Florentia - the blooming one

Antique Pietra Dura brooch with roses & forget-me-nots, Florence circa 1860

The Romans once named the city of Florence after Florentia, the Roman goddess of flowers and plant growth. How appropriate seems the wonderful representation of a lushly blooming rose branch with forget-me-nots executed in the finest Pietra Dura technique from the artistic city on the Arno. In a simple setting of 14-carat gold and silver, this piece of jewellery, created around 1860, is to be worn as a brooch. In front of the black ground of matted onyx, the oval field shows the rose branch made of different types of stones. Delicately the stones of the composition are chosen just enough to create a naturalistic impression of the plant - a small masterpiece of illusionism. The forget-me-not formed from turquoise is used meaningfully, as is the rose, since both plants are signs of love. This brooch is masterfully crafted down to the last detail and beautifully preserved. Without question, this is a collector's item - but at the same time a piece of jewellery that still inspires today and is just waiting to be worn!

Pietra Dura (it. "hard stone") is a traditional craft from Florence, in which pictures and ornaments are composed of platelets of hard stone. Unlike the classic mosaic art of coloured cubes or pins, the Pietra Dura process uses precisely adapted shaped pieces, which are cut according to the corresponding fields of the preliminary drawing. This creates particularly resistant, durable decorative surfaces. The heyday of the Pietra Dura craft in Florence occurred in the 16th century, when not only the famous Medici Chapel in San Lorenzo was decorated, but also numerous tables, pieces of jewellery, altars and in fact every conceivable object was decorated with this elaborate and costly technique. Still today, in Via degli Alfani 78, you can find the Opificio delle Pietre Dure, a workshop that specializes solely in the production of works of art using this technique. Pietra Dura jewellery has therefore been a popular souvenir of every visit to Florence since the Renaissance. Especially in the 19th century, in the age of the Grand Tour, the young nobles from Northern Europe brought corresponding pieces from their extended trips to Italy back home, in order to show the beauty and artistry of Italy to those at home.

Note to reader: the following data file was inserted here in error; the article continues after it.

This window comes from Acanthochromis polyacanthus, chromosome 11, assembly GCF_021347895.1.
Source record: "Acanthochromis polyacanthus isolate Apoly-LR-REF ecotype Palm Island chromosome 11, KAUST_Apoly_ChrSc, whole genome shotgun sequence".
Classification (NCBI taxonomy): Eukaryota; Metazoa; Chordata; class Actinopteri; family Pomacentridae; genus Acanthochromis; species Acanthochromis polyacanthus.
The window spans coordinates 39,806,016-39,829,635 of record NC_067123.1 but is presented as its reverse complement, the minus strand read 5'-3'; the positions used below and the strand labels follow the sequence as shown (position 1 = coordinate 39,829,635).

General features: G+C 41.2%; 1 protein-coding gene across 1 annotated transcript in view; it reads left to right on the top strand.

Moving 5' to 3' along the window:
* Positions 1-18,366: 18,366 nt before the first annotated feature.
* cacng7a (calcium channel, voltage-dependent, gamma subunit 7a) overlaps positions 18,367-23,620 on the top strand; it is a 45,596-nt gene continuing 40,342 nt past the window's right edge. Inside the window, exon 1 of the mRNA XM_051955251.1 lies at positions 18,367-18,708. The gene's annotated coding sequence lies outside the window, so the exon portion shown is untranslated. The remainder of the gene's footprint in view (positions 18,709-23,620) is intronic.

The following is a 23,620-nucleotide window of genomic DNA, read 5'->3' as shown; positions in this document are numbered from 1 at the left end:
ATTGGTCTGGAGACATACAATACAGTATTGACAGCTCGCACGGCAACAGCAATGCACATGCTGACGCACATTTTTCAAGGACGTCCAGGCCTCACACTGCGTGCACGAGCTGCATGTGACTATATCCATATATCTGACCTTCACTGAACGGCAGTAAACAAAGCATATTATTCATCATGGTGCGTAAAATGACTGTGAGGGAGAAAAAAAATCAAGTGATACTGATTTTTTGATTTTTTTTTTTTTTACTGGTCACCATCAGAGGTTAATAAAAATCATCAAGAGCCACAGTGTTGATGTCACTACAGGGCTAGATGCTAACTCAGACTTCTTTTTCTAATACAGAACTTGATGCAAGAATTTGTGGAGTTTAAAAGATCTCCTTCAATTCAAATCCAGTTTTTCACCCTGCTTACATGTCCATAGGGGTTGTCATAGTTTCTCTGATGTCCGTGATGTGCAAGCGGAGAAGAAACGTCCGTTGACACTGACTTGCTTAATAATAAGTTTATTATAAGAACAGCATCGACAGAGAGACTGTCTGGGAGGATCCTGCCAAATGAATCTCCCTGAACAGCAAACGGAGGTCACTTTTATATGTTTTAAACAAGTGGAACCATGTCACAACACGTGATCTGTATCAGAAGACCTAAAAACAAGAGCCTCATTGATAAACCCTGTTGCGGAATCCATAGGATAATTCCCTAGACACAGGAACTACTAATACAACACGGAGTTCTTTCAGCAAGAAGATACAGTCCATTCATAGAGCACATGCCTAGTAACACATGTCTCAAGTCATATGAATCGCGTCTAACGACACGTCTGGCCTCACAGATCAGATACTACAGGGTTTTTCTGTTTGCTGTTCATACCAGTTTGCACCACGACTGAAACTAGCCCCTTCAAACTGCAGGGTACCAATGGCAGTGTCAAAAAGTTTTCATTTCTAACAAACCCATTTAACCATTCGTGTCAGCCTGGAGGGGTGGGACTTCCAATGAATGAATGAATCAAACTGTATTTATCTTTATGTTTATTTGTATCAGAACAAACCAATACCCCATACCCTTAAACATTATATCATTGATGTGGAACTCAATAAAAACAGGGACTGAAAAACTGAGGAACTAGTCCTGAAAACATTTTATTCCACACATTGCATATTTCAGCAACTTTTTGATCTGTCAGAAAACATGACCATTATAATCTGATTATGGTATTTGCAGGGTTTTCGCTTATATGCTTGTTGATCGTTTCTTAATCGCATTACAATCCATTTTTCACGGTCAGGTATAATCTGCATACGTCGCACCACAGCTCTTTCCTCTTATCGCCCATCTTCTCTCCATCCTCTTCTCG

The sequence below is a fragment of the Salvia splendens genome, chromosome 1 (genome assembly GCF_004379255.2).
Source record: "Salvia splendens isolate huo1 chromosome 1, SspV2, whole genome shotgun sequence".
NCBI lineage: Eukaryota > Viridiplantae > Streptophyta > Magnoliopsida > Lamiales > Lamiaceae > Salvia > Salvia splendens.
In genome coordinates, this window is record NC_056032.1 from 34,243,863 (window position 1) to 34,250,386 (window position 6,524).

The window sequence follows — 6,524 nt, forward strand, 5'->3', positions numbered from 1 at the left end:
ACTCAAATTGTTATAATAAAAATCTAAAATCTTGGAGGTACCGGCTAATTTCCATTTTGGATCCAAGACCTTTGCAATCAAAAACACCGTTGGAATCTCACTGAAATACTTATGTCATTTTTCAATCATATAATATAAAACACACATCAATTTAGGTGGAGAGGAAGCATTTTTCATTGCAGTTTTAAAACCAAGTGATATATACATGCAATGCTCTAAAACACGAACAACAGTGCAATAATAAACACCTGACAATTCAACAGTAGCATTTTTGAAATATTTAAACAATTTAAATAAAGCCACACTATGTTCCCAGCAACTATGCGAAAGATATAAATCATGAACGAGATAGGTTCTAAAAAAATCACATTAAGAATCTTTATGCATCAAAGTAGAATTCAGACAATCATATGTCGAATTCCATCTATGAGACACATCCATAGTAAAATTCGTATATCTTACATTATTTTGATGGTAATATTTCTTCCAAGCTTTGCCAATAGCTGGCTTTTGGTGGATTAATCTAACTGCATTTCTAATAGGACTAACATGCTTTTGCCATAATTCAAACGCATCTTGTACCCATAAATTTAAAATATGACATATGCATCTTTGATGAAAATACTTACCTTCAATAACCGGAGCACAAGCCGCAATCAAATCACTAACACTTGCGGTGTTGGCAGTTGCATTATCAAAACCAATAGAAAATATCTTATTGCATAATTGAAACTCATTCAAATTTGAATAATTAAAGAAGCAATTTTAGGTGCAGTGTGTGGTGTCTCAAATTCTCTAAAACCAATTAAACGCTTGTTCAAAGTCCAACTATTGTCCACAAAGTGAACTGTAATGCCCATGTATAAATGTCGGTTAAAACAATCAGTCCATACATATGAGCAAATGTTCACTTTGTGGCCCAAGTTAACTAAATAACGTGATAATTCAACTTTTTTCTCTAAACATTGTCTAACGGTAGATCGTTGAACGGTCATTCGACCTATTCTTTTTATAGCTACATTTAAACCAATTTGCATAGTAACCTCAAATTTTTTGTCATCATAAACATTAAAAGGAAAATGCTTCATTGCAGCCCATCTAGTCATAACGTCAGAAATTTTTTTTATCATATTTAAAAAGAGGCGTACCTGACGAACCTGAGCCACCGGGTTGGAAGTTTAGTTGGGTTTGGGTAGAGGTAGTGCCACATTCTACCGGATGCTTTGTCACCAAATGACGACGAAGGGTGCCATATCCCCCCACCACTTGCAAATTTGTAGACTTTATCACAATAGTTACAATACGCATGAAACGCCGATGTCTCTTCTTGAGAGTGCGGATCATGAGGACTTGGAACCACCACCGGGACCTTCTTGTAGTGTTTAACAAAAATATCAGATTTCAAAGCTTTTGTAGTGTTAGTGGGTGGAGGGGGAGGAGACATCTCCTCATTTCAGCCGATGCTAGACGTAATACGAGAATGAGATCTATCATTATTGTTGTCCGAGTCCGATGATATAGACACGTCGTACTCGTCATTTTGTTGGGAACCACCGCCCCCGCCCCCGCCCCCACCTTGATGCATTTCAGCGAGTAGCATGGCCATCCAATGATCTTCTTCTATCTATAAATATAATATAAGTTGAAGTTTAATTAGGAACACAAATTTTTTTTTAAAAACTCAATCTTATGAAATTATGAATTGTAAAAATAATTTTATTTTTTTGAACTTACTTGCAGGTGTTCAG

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You can rely on our years of experience in the trade and our expertise as a professional art historians for reviews of the antique jewellery. As a member of various trader organisations and the British Society of Jewellery Historians, we remain committed to the highest possible degree of accuracy. In our descriptions, we always also indicate any signs of age and defects and never hide them in our photos – this saves you from any unpleasant surprises when your package arrives.

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We want you to be 100% satisfied! That’s why we examine, describe and photograph all our jewellery with the utmost care.

If for any reason you are still not satisfied, contact us and we will find a mutual solution immediately. Regardless, you can return any item within 30 days and we will refund you the full purchase price.